- Breaches are underreported. As shown in the TJX case, not every company performs a breach notification (TJX reported, other organizations did not). I know of a case where a payment processor was compromised, records lost for some financial services firms that ran through them, and only 1 of 3-4 of the companies involved performed their breach notification. Let’s be clear, they absolutely knew they had a legal requirement to report and that their customer information was breached, and they didn’t.
- Breaches are underdetected. I picked on some of the other companies fleeced along with TJX that later failed to report, but it’s reasonable that at least some of them never knew they were breached. I’d say less than 10% of companies with PII even have the means to detect a breach.
- Breaches do not correlate with fraud. Something else we’ve discussed here before. In short, there isn’t necessary any correlation between a “breach” notification and any actual fraud. Thus the value of breach notification statistics is limited. A lost backup tape may contain 10 million records, yet we don’t have a singe case that I can find where a lost tape correlated with fraud. My gut is that hacking attacks result in more fraud, but even that is essentially impossible to prove with today’s accounting.
- There’s no national standard for a breach, never mind an international standard. Every jurisdiction has their own definition. While many follow the California standard, many others do not.
Crime statistics are some of the most difficult to gather and normalize on the planet. Cybercrime statistics are even worse.
With all that said I need to go call Bank of America since we just got a breach notification letter from them, but it doesn’t reveal which third party lost our information. This is our third letter in the past few years, and we haven’t suffered any losses yet.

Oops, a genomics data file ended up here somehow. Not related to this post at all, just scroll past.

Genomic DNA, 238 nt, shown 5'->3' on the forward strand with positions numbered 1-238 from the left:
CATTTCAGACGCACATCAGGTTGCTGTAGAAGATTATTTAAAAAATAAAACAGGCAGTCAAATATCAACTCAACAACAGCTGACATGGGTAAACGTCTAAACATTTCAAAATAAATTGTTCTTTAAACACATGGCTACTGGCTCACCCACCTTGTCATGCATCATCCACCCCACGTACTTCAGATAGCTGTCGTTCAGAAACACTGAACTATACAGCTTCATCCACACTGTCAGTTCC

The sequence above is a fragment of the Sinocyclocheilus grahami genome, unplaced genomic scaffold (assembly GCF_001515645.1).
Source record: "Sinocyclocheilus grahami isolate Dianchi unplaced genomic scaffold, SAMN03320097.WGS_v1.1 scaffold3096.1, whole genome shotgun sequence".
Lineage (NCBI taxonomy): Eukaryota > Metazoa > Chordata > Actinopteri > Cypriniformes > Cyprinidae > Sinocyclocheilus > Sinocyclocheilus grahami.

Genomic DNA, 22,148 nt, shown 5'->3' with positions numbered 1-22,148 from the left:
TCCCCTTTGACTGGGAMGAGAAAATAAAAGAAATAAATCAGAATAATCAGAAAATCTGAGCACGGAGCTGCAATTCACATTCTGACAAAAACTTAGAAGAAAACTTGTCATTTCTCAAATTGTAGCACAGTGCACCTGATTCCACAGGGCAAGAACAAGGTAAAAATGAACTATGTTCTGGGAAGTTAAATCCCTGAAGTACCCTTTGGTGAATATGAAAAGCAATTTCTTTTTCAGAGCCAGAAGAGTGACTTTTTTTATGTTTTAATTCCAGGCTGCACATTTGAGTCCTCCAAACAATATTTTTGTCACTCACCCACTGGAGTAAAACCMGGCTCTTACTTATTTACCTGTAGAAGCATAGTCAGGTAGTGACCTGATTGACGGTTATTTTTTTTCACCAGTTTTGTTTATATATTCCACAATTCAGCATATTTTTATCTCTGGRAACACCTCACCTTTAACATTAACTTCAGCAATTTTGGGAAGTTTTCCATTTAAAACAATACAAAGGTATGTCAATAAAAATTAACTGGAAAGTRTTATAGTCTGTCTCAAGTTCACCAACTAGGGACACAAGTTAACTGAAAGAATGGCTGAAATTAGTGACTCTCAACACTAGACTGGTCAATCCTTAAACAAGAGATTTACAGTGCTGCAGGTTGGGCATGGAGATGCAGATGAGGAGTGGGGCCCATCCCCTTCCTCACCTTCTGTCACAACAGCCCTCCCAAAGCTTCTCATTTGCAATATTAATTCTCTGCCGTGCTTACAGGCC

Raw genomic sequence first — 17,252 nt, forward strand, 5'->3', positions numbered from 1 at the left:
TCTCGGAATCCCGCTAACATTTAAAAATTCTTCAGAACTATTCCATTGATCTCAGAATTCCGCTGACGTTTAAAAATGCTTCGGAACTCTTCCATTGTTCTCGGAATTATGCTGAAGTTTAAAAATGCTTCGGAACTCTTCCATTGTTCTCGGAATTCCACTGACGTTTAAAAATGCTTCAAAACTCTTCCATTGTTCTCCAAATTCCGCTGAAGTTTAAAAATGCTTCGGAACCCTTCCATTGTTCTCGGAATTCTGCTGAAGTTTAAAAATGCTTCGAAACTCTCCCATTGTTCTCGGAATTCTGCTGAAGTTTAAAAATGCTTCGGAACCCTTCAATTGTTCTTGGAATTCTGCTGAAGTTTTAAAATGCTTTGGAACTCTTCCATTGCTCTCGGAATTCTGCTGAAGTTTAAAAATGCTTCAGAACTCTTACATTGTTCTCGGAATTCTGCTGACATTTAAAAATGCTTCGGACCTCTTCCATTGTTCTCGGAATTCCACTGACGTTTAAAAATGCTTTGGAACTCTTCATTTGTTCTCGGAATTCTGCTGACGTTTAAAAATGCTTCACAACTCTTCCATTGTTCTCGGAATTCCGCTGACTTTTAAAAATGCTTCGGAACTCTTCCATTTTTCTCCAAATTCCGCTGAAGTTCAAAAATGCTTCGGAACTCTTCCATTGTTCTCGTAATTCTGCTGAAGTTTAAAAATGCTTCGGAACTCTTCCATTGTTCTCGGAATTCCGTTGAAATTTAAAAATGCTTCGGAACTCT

Posted at Tuesday 23rd September 2008 10:44 am
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I got an interesting email right before I ran off on vacation from Mark on a PCI issue he blogged about:
13. Arrangements must be made to configure the intrusion detection system/intrusion prevention system (IDS/IPS) to accept the originating IP address of the ASV. If this is not possible, the scan should be originated in a location that prevents IDS/IPS interference.
I understand what the intention of this requirement is. If your IPS is blacklisting the scanner IP’s then ASVs don’t get a full assessment because they are a loud and proud scan rather than a targeted attack… However, blindly accepting the originating IP of the scanner leaves the hosts vulnerable to various attacks. Attackers can simply reference various public websites to see what IP addresses they need to use to bypass those detective or preventive controls.
I figured no assessor would ask their client to open up big holes just to do a scan, but lo and behold, after a little bit of research it turns out this is surprisingly common. Back to email:
It came up when I was told by my ASV “Authorized scanning vendor” that I had to do exclude their IPs. They also provided me with the list of IP’s to exclude. Both [redacted] and [redacted] have told me I needed to do bypass the IDS. When I asked about the exposure they were creating, both told me that their “other customers” do this and it isn’t a problem for them.
If your ASV can’t perform a scan/test without having you turn off your IDS/IPS, it might be time to look for a new one. Especially if their source IPs are easy to figure out.
For the record, “everyone else does it” is the dumbest freaking reason in the book. Remember the whole jumping off a bridge thing your mom taught you?
Posted at Friday 19th September 2008 5:21 am
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By Adrian Lane